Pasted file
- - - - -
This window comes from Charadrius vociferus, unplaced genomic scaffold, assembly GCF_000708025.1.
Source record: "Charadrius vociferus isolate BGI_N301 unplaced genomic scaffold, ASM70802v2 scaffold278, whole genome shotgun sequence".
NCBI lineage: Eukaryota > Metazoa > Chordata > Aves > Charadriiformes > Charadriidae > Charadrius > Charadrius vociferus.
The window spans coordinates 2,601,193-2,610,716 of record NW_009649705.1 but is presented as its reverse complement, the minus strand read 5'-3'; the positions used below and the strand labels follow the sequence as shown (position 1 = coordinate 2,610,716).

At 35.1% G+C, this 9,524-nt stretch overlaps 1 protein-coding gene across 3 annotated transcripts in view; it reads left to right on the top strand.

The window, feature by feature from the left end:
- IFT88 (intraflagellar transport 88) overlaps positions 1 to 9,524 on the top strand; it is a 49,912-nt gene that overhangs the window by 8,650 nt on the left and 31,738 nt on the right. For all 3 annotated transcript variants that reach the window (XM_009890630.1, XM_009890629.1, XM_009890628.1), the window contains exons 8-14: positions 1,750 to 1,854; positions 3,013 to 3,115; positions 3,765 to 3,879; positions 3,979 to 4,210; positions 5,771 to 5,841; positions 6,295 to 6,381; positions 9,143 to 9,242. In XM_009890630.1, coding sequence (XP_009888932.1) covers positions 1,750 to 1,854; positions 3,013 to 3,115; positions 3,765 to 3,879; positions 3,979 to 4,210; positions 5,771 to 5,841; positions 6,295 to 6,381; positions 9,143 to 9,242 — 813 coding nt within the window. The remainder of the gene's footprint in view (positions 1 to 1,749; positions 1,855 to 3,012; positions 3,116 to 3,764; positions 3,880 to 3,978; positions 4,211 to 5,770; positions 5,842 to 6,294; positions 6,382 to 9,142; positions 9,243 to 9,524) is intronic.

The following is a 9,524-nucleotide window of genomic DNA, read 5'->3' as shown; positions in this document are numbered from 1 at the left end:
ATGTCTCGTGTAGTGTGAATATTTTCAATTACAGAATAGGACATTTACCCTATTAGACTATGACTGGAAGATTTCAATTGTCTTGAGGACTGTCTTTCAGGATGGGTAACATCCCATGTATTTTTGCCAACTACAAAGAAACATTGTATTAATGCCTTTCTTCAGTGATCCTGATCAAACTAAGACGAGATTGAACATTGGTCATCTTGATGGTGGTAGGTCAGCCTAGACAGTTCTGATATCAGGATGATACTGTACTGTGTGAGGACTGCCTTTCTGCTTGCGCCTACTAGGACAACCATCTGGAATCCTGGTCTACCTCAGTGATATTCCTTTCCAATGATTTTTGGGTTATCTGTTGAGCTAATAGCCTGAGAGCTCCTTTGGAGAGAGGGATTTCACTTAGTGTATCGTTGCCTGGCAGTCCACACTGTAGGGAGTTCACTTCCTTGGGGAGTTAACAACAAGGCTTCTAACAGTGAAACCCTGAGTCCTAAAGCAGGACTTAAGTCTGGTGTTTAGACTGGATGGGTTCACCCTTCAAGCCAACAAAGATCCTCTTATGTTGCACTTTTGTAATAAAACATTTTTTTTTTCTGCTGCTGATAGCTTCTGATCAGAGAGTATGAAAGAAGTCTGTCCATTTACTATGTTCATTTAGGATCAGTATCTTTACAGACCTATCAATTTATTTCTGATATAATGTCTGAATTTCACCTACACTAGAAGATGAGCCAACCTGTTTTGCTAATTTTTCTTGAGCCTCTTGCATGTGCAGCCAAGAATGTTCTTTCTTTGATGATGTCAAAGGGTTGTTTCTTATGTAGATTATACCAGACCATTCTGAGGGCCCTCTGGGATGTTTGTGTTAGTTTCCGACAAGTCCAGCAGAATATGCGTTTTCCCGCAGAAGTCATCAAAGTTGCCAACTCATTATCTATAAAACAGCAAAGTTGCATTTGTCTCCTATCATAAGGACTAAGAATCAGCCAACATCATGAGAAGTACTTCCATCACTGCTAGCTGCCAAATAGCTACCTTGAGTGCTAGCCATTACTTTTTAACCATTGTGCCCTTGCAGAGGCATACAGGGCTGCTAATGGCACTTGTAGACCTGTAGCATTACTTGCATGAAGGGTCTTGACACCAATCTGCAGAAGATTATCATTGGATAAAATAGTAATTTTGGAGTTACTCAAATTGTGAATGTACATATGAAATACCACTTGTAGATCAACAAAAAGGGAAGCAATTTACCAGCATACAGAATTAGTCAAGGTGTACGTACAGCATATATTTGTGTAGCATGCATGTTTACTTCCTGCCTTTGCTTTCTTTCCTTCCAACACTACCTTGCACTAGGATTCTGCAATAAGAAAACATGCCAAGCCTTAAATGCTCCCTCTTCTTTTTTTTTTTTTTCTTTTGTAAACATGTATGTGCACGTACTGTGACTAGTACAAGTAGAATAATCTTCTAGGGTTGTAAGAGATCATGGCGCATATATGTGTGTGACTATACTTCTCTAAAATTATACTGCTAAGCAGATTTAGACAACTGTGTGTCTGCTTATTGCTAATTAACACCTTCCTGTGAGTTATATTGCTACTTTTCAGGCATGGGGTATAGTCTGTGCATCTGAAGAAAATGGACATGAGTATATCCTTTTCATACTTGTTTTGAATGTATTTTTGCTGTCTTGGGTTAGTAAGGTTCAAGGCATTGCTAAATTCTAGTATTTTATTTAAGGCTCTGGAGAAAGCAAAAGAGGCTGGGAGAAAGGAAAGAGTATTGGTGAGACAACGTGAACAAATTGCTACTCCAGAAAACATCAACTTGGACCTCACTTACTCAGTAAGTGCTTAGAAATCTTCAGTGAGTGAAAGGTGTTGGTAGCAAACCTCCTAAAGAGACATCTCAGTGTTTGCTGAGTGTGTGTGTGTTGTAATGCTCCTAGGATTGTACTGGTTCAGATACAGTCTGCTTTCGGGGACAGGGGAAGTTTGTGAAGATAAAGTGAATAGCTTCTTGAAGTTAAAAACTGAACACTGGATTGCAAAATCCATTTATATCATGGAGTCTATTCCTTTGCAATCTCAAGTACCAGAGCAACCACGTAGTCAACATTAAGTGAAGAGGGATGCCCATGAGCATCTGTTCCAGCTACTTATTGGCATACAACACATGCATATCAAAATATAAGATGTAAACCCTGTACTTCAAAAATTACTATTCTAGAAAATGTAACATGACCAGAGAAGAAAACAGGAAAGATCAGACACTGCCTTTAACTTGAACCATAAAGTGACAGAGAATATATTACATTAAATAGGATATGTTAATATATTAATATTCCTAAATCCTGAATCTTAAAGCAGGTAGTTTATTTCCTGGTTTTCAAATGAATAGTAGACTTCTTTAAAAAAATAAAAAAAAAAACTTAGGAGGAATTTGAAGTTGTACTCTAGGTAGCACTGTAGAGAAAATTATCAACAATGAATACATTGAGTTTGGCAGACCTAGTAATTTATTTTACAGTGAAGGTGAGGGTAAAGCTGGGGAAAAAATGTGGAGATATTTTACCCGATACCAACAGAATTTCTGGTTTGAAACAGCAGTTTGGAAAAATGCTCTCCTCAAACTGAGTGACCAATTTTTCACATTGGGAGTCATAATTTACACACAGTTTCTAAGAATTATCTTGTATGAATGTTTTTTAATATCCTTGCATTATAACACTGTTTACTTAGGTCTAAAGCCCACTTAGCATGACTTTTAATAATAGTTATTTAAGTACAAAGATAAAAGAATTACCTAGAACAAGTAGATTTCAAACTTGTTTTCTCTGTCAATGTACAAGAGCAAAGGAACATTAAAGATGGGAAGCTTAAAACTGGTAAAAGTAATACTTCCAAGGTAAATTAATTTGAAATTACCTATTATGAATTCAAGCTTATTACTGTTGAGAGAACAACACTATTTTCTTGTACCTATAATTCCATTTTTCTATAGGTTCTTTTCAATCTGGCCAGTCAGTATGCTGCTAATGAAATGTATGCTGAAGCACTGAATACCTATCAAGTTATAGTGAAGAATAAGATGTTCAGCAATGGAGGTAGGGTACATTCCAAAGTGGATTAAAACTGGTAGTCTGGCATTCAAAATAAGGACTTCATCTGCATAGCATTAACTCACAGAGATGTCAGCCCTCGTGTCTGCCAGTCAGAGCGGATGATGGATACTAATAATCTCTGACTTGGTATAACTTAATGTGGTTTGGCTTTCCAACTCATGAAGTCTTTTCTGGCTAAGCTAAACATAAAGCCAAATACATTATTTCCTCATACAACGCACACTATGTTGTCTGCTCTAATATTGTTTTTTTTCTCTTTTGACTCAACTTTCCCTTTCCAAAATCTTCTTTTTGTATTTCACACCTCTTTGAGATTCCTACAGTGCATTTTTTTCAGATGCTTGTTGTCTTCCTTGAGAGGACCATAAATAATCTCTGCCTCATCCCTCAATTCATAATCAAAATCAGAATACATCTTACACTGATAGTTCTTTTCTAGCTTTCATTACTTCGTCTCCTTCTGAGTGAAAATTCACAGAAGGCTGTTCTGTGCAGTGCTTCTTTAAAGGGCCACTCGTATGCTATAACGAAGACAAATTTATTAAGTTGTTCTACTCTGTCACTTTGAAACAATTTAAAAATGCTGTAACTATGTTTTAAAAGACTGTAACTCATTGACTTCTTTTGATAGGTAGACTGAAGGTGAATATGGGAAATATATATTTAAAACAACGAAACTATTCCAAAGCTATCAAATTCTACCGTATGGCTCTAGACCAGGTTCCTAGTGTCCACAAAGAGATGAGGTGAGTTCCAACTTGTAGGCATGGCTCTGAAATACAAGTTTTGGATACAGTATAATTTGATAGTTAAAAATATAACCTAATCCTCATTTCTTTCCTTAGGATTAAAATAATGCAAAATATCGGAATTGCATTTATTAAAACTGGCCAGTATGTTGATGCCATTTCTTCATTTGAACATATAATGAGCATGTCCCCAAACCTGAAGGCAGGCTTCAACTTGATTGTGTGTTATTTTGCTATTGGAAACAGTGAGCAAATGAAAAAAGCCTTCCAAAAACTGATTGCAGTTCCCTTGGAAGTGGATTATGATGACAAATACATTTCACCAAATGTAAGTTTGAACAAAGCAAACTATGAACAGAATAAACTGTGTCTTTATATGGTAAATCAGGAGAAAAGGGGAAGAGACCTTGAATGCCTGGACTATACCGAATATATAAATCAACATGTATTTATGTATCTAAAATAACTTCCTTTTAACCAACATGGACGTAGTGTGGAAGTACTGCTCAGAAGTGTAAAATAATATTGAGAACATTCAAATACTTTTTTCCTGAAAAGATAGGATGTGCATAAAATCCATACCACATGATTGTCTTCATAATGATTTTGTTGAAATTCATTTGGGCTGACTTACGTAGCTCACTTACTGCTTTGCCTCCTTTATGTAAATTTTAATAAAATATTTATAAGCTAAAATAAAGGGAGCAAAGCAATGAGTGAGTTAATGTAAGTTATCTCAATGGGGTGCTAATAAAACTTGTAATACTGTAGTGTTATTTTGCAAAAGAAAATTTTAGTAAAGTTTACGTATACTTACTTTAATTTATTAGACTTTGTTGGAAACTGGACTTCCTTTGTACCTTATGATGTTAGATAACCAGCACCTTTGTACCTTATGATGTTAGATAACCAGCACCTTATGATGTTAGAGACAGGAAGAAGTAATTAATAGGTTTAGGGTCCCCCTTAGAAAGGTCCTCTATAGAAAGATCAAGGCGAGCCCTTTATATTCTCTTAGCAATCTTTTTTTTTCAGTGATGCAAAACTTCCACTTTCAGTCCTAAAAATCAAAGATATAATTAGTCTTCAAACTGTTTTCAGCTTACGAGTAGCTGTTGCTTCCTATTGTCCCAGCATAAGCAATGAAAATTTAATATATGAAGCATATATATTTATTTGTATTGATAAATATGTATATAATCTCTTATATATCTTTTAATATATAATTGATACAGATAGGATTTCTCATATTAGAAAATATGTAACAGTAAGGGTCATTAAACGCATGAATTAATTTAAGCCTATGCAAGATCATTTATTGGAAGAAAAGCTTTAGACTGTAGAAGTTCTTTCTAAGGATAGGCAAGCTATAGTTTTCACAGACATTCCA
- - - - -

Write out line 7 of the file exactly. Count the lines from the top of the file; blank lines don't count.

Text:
- IFT88 (intraflagellar transport 88) overlaps positions 1 to 9,524 on the top strand; it is a 49,912-nt gene that overhangs the window by 8,650 nt on the left and 31,738 nt on the right. For all 3 annotated transcript variants that reach the window (XM_009890630.1, XM_009890629.1, XM_009890628.1), the window contains exons 8-14: positions 1,750 to 1,854; positions 3,013 to 3,115; positions 3,765 to 3,879; positions 3,979 to 4,210; positions 5,771 to 5,841; positions 6,295 to 6,381; positions 9,143 to 9,242. In XM_009890630.1, coding sequence (XP_009888932.1) covers positions 1,750 to 1,854; positions 3,013 to 3,115; positions 3,765 to 3,879; positions 3,979 to 4,210; positions 5,771 to 5,841; positions 6,295 to 6,381; positions 9,143 to 9,242 — 813 coding nt within the window. The remainder of the gene's footprint in view (positions 1 to 1,749; positions 1,855 to 3,012; positions 3,116 to 3,764; positions 3,880 to 3,978; positions 4,211 to 5,770; positions 5,842 to 6,294; positions 6,382 to 9,142; positions 9,243 to 9,524) is intronic.